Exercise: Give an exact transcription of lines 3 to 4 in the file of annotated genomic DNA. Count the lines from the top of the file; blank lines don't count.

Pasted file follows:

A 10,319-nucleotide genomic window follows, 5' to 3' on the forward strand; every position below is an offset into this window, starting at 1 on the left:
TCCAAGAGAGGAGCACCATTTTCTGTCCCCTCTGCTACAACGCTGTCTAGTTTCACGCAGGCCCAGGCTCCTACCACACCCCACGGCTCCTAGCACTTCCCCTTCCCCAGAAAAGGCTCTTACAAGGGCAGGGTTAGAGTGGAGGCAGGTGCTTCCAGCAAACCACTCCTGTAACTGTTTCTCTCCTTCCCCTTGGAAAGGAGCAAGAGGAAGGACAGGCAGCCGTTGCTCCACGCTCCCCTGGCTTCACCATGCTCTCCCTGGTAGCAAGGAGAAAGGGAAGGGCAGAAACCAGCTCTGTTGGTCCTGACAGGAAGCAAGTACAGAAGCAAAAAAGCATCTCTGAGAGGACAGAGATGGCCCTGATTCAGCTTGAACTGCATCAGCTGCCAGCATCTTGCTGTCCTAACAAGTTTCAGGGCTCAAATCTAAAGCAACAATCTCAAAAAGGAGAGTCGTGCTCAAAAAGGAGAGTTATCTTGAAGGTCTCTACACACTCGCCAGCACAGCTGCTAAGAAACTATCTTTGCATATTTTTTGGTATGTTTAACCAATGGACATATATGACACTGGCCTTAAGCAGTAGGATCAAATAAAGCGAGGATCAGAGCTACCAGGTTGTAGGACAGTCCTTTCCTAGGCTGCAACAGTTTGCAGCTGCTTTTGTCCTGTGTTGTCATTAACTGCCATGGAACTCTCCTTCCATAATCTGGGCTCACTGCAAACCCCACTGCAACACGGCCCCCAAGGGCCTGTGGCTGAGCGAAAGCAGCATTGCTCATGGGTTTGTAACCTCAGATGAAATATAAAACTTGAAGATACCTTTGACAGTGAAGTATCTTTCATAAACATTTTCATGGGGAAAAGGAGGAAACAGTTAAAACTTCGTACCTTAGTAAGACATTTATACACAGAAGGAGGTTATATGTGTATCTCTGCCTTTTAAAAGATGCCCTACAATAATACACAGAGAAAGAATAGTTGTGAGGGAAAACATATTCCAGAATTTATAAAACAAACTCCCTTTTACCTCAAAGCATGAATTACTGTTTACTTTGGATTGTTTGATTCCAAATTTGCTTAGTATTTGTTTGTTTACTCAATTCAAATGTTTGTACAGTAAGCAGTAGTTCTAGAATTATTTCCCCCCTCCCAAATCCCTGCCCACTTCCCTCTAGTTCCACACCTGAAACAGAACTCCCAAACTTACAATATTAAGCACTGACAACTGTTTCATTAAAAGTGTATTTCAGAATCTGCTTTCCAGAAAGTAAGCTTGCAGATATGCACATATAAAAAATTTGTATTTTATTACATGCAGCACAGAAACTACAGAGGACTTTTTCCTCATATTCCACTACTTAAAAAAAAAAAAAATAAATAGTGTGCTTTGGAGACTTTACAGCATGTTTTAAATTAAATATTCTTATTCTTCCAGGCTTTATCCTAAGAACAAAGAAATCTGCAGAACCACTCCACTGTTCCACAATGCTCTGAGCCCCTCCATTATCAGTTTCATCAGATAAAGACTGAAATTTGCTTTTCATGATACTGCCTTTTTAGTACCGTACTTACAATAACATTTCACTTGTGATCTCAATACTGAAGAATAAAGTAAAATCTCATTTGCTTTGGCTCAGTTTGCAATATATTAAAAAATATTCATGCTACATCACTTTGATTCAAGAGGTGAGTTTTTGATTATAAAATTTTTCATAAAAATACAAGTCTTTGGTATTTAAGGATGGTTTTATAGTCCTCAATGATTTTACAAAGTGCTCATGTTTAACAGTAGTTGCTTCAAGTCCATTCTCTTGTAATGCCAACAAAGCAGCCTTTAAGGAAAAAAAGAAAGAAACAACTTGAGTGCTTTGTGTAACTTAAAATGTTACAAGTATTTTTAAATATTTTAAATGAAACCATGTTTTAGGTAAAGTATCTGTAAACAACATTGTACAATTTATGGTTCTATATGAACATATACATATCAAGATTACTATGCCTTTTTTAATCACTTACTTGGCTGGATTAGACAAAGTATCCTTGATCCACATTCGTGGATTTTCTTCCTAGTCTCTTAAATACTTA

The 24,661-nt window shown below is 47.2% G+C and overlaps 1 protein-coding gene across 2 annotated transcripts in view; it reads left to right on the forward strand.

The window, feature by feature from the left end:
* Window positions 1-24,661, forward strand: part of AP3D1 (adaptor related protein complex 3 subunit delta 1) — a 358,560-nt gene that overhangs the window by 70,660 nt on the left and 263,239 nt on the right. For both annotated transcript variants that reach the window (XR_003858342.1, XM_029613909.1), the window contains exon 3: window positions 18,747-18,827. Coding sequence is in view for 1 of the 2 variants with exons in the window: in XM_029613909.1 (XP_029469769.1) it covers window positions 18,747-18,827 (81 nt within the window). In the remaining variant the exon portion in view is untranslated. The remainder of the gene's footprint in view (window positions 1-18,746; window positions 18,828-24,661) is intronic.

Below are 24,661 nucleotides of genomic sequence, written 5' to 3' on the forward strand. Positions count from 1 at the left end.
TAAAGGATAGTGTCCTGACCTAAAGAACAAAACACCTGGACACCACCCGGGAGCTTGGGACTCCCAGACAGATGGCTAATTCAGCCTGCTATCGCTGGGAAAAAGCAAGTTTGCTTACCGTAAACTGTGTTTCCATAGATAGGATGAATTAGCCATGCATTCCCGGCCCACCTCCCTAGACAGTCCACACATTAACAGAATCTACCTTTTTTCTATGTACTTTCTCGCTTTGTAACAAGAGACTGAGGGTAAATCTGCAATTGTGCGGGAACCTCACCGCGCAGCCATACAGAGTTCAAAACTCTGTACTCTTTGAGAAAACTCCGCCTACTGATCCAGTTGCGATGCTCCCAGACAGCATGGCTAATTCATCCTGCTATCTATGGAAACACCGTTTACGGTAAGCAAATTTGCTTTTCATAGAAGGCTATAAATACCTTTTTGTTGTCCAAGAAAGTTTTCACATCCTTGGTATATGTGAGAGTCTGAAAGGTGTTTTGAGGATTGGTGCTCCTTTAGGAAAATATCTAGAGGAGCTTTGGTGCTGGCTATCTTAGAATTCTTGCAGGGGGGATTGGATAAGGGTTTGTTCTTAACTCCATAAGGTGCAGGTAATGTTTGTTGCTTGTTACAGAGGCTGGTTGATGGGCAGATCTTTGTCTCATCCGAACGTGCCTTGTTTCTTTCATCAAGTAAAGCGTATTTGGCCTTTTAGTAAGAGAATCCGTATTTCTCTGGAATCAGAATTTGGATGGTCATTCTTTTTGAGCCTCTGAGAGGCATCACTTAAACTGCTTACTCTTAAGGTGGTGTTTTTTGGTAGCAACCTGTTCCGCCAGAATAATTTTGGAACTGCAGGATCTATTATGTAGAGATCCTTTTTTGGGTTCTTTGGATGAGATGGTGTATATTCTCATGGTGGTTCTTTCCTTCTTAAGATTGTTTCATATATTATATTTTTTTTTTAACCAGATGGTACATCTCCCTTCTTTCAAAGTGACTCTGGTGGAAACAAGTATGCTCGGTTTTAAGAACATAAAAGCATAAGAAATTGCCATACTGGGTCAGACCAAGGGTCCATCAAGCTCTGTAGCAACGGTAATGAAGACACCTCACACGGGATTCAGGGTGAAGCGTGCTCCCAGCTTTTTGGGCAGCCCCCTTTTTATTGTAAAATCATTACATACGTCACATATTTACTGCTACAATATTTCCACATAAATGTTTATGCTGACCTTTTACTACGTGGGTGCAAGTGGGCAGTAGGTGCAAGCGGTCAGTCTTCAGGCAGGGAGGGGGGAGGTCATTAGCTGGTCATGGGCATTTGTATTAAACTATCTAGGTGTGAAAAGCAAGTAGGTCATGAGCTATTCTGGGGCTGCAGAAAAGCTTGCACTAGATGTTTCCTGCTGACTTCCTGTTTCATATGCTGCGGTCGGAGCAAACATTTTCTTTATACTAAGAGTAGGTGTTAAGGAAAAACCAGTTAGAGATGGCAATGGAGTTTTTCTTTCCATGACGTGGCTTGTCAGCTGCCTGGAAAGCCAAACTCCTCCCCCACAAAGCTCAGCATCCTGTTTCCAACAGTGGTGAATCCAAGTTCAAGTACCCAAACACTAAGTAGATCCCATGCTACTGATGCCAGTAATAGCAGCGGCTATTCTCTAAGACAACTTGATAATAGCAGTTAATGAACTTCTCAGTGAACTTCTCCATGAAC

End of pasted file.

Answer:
The 24,661-nt window shown below is 47.2% G+C and overlaps 1 protein-coding gene across 2 annotated transcripts in view; it reads left to right on the forward strand.

The window, feature by feature from the left end: